On December 11 at the half-yearly economic and fiscal update, the government will release its spending shackles, announcing new projects aimed at stimulating the economy.
New Zealand certainly has the cash to do so. In October, Finance Minister Grant Robertson announced a NZ$7.5 billion surplus – the best fiscal result in a decade.
“We have the lowest borrowing costs in New Zealand’s history, so it is time to invest,” Robertson said.
“In terms of where we are in the economic cycle, in terms of the good shape that the Government’s books are in; now is the time to take the next step forward in our legacy of building New Zealand.”
Ardern said she hadn’t visited a state school during her time in office that didn’t need maintenance work.
“The bonus of focusing first on schools and education is that it will affect every community, every city, every town in New Zealand and have a really positive impact,” she said.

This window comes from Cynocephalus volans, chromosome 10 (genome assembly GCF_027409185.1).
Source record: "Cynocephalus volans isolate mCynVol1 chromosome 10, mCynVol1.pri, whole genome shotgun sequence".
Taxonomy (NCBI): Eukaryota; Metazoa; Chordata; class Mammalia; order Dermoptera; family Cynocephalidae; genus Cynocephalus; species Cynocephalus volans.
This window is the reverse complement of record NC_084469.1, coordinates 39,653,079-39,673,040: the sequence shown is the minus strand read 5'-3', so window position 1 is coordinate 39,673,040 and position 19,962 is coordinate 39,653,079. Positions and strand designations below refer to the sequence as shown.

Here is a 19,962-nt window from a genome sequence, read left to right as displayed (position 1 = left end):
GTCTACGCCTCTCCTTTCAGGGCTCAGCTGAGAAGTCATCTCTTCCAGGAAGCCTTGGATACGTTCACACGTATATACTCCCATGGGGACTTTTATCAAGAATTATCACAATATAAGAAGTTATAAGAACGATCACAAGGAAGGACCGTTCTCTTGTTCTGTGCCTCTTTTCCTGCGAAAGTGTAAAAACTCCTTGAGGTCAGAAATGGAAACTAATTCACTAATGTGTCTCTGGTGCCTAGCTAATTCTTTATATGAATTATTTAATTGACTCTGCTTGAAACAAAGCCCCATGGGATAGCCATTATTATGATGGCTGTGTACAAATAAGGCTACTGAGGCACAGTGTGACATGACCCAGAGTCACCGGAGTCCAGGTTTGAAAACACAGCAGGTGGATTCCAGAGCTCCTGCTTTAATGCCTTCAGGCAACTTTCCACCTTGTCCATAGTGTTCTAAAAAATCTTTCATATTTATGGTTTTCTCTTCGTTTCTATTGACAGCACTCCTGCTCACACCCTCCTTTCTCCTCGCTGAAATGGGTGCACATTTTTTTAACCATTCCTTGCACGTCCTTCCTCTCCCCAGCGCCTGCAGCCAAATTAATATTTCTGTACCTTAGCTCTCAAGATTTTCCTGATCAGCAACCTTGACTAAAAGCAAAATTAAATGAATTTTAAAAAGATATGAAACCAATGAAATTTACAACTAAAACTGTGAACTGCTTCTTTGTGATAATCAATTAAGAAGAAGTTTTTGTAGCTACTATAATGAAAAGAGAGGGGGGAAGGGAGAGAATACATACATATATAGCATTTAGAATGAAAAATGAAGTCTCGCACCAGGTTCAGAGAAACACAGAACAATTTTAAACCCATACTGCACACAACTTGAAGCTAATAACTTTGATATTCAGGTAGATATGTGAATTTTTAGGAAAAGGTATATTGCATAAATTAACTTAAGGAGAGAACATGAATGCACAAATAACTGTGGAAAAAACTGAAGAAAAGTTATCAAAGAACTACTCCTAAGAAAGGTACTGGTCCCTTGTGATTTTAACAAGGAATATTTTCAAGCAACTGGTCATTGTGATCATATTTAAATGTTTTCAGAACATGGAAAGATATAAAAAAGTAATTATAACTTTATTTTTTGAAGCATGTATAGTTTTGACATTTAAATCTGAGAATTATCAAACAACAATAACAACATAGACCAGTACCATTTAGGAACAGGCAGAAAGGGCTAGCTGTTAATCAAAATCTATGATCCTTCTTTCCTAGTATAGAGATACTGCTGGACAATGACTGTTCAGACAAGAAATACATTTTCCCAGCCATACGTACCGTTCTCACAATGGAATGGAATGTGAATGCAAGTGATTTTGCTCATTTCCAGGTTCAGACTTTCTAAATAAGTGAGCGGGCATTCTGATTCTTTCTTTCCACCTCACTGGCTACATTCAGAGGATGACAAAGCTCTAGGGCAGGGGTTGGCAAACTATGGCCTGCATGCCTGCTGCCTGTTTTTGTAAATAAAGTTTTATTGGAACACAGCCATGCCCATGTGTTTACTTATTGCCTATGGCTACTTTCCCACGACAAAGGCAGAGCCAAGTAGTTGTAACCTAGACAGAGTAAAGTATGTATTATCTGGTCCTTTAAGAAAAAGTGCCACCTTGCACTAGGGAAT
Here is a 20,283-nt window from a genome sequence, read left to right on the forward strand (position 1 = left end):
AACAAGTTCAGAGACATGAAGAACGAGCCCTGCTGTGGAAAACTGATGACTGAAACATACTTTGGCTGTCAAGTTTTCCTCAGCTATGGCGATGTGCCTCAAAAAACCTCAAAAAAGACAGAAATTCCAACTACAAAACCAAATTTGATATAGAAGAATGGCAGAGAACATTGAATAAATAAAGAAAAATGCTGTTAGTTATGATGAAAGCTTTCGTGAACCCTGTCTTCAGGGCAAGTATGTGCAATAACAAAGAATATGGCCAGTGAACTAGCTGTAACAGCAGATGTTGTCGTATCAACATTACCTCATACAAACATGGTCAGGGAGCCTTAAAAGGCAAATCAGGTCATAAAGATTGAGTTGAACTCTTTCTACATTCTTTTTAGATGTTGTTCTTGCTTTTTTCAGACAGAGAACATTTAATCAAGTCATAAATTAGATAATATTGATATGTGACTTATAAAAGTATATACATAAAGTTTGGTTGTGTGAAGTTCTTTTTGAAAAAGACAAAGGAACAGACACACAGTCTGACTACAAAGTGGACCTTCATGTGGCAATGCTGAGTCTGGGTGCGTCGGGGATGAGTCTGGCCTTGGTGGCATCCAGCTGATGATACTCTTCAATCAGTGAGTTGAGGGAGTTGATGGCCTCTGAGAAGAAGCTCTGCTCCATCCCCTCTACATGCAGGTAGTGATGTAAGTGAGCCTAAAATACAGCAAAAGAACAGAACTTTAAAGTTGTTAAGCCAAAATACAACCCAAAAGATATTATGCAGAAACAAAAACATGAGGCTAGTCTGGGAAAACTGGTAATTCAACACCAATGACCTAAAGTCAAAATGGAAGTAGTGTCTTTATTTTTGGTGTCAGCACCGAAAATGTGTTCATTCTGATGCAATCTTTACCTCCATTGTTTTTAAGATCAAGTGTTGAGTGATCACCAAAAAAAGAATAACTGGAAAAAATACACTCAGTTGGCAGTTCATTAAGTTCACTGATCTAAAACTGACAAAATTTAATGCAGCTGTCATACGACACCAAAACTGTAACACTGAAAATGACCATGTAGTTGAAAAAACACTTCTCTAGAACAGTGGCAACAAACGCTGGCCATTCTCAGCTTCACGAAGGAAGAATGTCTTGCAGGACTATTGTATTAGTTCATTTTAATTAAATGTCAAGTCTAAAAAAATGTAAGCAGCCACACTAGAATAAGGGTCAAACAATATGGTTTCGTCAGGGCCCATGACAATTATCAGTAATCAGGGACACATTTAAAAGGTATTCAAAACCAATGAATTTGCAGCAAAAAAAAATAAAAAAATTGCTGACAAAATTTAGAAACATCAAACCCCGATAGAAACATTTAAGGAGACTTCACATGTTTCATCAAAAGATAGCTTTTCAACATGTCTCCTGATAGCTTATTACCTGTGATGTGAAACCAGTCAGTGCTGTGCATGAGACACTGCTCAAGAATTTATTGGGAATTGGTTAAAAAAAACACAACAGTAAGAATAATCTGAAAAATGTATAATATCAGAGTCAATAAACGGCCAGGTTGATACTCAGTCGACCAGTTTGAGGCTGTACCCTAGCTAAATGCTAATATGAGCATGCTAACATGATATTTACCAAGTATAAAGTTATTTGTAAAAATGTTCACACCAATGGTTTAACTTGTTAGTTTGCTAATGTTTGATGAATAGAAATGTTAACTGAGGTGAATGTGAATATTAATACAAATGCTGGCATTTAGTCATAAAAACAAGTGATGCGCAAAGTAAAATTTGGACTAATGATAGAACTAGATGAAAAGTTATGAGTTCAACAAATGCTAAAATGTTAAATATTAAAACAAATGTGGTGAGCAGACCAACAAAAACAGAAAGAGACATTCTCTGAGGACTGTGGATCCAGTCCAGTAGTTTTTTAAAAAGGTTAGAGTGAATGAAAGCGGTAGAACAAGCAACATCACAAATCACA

“It’s for those extra things that schools often defer out of desperation, and now we’re giving them a significant boost.”
Ardern’s announcement came at the Royal Whanganui Opera House, a tired but stately centrepiece of the North Island regional city.
She was preceded by a comedian and traditional singing performance, where Maori MPs joined artists on stage.
The mood among the many Labour members, volunteers and supporters was vibrant and celebratory, in line with Ardern’s saintly reputation in the party.
The Prime Minister was feted during a half-hour address, enjoying her best reception during a recount of climate change legislative achievements and the new education spending.
A closed-door session focused on “creating a safe and inclusive party” in response to a damaging sexual assault scandal which drew the resignation of previous president Nigel Haworth.
In his place, multi-talented Aucklander Claire Szabo was elected on Saturday to lead the party’s organisational wing in an election year.
With a war chest to spend, a popular Prime Minister and favourable economic indicators, in a country that doesn’t turf first-term governments – Labour supporters are confidently heading into the poll, expected in Spring 2020.